Source of Madness Review

Source of Madness is a new game by Carry Castle and Thunderful Publishing. Everyone and their dog knows the saying that you shouldn’t judge a book, game, etc. by its cover, but Source of Madness’ hypothetical cover checks off a bunch of boxes in what I look for in a video game. It’s a 2D Action-Roguelite, the theme and setting are heavily inspired by H.P. Lovecraft, and the art style is stunning. Sounds too good to be true, doesn’t it? There is a lot to like about the game, but in my eyes, there are a few things that hold it back as well, so read on to find out more.

The game follows the typical roguelite structure. Each time you die you start over at the beginning hub area as a new character, and for each new character, the game world is randomly generated to a degree. Source of Madness changes the structure slightly from your typical Roguelite by splitting the game into three chapters, which you tackle one at a time. The first two chapters have different starting points, but the third chapter sees you go back through the areas you explored in the first chapter, however this time they have a more sinister appearance and are much harder, mostly due to the fact that your health flask use is more limited. Some of the levels are very interesting and overall the in-game art is fantastic. It has a hand-painted, highly-detailed quality and an eerie, grotesque feel to it, which makes sense since it is heavily inspired by H.P. Lovecraft’s work.

The levels that take place outdoors are my favorite; the very first level, The Lands of Loam, is a good example of this. It is a countryside village with rocky hills scattered in between the settlements. There is a forest-themed level that has a great feel to it as well. Both of these levels are primarily left-to-right affairs, with occasional platforming and working your way up and down hills and around large house structures. The interior levels also have a nice variety to them in terms of locations, they range from caves to sewers, and even on a moon. However, some of these levels get repetitive because of their almost maze-like design. I never found myself getting lost, you work your way left to right in these levels as well, but I saw too many of the same environmental designs in these levels. One other thing I liked about all the levels was the evocative names, in fact, they used some of the actual names found in Lovecraft’s work, such as the Plateau of Leng.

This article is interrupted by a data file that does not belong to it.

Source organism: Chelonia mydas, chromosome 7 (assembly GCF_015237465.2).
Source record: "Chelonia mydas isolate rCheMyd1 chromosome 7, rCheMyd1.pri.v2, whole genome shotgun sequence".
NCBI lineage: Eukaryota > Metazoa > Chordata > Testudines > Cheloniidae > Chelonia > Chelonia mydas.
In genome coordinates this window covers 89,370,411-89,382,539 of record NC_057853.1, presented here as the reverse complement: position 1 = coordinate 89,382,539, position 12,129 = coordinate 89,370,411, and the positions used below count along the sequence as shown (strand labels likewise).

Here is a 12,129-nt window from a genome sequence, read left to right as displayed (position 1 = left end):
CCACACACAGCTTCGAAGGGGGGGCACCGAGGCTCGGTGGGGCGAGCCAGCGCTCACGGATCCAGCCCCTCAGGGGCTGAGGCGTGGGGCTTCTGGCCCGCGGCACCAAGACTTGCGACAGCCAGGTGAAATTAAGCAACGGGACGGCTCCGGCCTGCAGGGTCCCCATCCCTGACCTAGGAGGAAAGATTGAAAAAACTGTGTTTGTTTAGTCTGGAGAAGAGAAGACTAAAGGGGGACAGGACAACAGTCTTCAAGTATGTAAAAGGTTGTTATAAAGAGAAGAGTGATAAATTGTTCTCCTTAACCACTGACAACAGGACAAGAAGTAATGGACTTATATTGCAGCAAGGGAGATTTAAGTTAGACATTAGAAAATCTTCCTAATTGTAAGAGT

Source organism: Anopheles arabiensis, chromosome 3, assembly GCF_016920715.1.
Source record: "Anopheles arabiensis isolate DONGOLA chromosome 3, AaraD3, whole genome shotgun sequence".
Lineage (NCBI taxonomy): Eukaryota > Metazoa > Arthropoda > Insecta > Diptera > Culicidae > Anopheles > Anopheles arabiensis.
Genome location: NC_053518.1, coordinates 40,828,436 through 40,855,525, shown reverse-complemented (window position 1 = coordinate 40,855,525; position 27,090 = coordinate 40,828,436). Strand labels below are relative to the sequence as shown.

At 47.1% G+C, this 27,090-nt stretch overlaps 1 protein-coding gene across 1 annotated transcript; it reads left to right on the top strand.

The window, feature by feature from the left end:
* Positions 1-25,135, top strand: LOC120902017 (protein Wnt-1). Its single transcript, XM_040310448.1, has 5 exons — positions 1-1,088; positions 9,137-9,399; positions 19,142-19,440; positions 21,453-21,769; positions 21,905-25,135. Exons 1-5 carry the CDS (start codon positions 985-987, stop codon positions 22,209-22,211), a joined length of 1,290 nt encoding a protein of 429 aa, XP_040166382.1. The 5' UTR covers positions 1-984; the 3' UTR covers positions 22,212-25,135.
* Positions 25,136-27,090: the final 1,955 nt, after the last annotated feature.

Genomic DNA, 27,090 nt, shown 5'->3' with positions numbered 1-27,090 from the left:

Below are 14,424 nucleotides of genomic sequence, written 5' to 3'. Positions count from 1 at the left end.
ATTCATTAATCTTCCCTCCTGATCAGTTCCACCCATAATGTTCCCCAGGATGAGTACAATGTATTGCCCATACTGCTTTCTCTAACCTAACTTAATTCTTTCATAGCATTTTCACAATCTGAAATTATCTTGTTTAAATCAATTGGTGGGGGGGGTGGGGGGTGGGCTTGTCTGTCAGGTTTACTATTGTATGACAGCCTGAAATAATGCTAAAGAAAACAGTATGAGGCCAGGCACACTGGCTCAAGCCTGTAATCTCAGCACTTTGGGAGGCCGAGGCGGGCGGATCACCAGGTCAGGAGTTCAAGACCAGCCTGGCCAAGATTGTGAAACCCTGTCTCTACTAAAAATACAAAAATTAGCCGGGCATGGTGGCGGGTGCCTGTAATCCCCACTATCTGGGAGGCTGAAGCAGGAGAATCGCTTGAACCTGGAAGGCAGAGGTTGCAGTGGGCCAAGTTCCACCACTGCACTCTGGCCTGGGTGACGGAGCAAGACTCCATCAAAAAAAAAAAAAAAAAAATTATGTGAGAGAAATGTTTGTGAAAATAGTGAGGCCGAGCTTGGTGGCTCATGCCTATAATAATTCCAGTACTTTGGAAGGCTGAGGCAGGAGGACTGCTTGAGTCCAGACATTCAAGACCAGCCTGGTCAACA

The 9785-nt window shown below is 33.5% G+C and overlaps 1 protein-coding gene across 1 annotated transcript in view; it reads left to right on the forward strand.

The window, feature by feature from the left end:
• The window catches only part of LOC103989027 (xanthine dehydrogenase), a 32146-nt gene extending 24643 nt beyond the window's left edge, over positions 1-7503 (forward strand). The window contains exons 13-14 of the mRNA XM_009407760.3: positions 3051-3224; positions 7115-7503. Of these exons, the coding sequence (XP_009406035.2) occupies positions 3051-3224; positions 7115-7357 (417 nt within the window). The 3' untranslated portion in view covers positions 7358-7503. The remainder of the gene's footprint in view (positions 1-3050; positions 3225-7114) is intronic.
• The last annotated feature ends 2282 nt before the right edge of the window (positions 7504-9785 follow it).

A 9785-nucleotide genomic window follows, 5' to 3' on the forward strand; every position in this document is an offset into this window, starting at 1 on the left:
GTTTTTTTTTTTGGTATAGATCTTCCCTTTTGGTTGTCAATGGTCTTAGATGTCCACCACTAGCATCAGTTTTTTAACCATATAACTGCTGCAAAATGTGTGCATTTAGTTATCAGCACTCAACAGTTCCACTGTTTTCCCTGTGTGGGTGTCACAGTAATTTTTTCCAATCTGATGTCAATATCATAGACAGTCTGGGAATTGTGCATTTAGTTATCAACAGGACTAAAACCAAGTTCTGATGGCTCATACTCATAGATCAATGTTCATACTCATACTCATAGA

The game focuses on a group of acolytes that reside in the Tower of Knowledge. They believe that a great amount of power is harbored within the moon and your mission is to learn more about this power and find a way to harness it. Each time you start a new run a new acolyte is rolled, with slightly different stats and a unique name. The hub area in the Tower of Knowledge also has an upgrade tree where you can spend the two types of permanent currencies that you keep on death.

There are six different classes, five of which can be unlocked in the upgrade tree after you discover the corresponding altar in the game world. Each class has its own strengths and weaknesses like a damage boost for a certain element, a shield, or less starting health. I found myself drawn to the pyromancer (the first altar you find). I realized that they could do a large amount of damage when I had equipment that boosted fire damage. The one downside of the class is that the explosive ball the pyromancer drops when dashing can damage you along with the enemies if you don’t get out of its blast zone.

One of the first upgrades that is available unlocks the option to choose from three acolytes at the start of a run. This is useful since each one will have different stats and starting rings. You can also purchase more powerful rings and items in the upgrade tree which permanently adds them to the in-game item pool. All of the upgrades I’ve mentioned so far require blood, which is earned by killing monsters in the game. A rarer currency, Evenstar, is awarded after defeating boss-style creatures. These are much larger than normal enemies and usually give out a guttural, bone-chilling scream before appearing on-screen but can also be identified by their large blue health bars. This currency can be used to increase the amount of currency you find in the world and to improve your chances of finding quality items while playing.